confounding

listen to the pronunciation of confounding
Englisch - Englisch
Said of two or more possible causes of an observed statistically significant effect when statistical analysis cannot determine which is the cause
Occurs when the independent variable of interest systematically covaries with a second, unintended independent variable
that confounds or contradicts or confuses
A confounding design is one where some treatment effects (main or interactions) are estimated by the same linear combination of the experimental observations as some blocking effects In this case, the treatment effect and the blocking effect are said to be confounded Confounding is also used as a general term to indicate that the value of a main effect estimate comes from both the main effect itself and also contamination or bias from higher order interactions Note: Confounding designs naturally arise when full factorial designs have to be run in blocks and the block size is smaller than the number of different treatment combinations They also occur whenever a fractional factorial design is chosen instead of a full factorial design
When the differences between the treatment and control groups other than the treatment produce differences in response that are not distinguishable from the effect of the treatment, those differences between the groups are said to be confounded with the effect of the treatment (if any) For example, prominent statisticians questioned whether differences between individuals that led some to smoke and others not to (rather than the act of smoking itself) were responsible for the observed difference in the frequencies with which smokers and non-smokers contract various illnesses If that were the case, those factors would be confounded with the effect of smoking Confounding is quite likely to affect observational studies and experiments that are not randomized Confounding tends to be decreased by randomization See also Simpson's Paradox
The distortion of an apparent effect of an exposure on risk, brought about by the association with other factors that can influence the outcome For example, a study might suggest that alcohol intake is associated with a higher risk of heart disease, but this apparent relationship is seen because those who drink alcohol are also more inclined to smoke When their smoking is taken into consideration, the relationship between alcohol intake and heart disease disappears Congenital: referring to conditions that are present at birth
A relationship between 2 (or more) variables which prevents their effects from being evaluated separately Confounding can affect either Independent or Dependent variables and causes problems in interpreting which variable caused the experimental effect to occur
A measured effect attributed to a variable that is actually due to an unmeasured co-variable
Finding an association for the wrong reason
present participle of confound
The distortion of a measure of the effect of an exposure (eg to therapy involving the proposed drug) on the risk of an outcome under investigation brought about by the association of the exposure with other factor(s) that can influence the outcome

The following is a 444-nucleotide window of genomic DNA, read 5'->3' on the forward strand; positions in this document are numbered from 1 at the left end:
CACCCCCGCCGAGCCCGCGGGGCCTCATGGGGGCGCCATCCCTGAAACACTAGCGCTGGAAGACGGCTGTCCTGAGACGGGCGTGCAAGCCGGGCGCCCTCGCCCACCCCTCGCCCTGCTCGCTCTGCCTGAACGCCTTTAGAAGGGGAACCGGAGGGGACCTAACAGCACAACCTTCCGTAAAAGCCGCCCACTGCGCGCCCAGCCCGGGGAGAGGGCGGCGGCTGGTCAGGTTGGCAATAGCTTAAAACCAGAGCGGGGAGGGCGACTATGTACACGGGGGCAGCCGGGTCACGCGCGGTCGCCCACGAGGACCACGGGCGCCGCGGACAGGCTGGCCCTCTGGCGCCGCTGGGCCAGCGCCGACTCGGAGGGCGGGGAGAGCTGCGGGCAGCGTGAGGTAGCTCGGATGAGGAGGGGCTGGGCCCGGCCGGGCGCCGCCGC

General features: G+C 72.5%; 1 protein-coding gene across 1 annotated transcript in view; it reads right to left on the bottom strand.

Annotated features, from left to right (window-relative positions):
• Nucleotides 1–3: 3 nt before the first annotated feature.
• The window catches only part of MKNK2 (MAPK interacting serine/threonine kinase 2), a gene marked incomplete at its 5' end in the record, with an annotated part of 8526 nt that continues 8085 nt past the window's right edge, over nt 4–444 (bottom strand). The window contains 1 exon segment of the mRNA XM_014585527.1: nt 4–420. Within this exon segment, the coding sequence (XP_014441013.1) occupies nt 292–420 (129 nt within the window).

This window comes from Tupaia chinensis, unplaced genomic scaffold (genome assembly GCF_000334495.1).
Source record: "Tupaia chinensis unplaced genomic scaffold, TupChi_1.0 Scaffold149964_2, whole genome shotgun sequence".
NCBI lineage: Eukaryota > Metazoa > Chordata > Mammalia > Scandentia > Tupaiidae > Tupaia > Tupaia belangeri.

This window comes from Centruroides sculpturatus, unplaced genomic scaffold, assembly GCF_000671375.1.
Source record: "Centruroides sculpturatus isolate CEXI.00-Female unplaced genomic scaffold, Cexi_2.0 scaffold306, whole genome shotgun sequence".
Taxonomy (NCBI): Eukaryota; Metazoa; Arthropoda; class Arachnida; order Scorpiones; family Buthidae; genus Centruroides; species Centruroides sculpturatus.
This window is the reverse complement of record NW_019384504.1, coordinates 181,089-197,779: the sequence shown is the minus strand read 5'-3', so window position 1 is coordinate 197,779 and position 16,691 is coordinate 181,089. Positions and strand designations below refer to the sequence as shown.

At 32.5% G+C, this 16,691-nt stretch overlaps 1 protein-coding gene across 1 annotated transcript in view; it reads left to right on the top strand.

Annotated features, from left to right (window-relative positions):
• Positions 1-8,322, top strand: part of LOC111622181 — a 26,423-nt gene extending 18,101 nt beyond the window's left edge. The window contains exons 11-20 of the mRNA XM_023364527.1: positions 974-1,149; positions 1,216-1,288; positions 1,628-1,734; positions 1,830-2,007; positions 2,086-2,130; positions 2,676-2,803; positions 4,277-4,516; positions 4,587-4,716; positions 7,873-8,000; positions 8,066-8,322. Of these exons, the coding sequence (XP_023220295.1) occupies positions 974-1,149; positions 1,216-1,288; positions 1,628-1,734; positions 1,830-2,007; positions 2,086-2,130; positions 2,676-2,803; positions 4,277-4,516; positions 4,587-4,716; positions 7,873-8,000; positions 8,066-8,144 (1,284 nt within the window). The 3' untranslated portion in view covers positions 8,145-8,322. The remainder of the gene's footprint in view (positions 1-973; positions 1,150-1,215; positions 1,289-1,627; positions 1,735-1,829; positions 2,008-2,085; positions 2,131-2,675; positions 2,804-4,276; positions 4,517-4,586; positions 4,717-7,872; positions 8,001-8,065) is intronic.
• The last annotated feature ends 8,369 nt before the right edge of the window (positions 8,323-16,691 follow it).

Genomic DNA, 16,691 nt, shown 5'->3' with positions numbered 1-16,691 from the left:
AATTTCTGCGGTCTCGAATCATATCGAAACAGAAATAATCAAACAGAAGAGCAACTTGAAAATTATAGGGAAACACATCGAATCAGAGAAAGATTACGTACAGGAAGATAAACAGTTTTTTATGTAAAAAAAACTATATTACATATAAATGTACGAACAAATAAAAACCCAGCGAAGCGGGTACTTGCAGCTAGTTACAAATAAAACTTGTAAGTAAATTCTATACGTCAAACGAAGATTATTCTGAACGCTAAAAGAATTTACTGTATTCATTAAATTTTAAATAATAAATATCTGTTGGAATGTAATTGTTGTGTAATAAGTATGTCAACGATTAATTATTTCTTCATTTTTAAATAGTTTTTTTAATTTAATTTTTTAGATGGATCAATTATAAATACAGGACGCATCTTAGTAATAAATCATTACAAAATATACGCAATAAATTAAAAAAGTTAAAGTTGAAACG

confounding variable
An extraneous variable in a statistical model that correlates (positively or negatively) with both the dependent variable and the independent variable
confounding variable
(İstatistik) A confounding variable (also confounding factor, lurking variable, a confound, or confounder) is an extraneous variable in a statistical or research model that should have been experimentally controlled, but was not
confound
To cause to be ashamed; to abash

His actions confounded the skeptics.

confound
To make something worse

Don't confound the situation by yelling.

confound
To defeat
confound
To bring to ruination
confound
{v} to mix, perplex, destory, amaze
confound
To destroy; to ruin; to waste
confound
To mingle and blend, so that different elements can not be distinguished; to confuse
confound
To confuse; to mix up; to puzzle
confound
If someone or something confounds you, they make you feel surprised or confused, often by showing you that your opinions or expectations of them were wrong. The choice of Governor may confound us all
confound
To throw into confusion or disorder; to perplex; to strike with amazement; to dismay
confound
To damn
confound
be confusing or perplexing to; cause to be unable to think clearly; "These questions confuse even the experts"; "This question completely threw me"; "This question befuddled even the teacher"
confound
To fail to see the difference; to mix up; to confuse right and wrong
confound
{f} amaze, stun, confuse, bewilder; fail to discern a difference, mix up
confound
To frustrate
confound
To mistake for another; to identify falsely
confound
mistake one thing for another; "you are confusing me with the other candidate"; "I mistook her for the secretary"
confounding

    Türkische aussprache

    kınfaundîng

    Aussprache

    /kənˈfoundəɴɢ/ /kənˈfaʊndɪŋ/

    Etymologie

    [ k&n-'faund, kän- ] (transitive verb.) 14th century. Middle English, from Middle French confondre, from Latin confundere to pour together, confuse, from com- + fundere to pour; more at FOUND.

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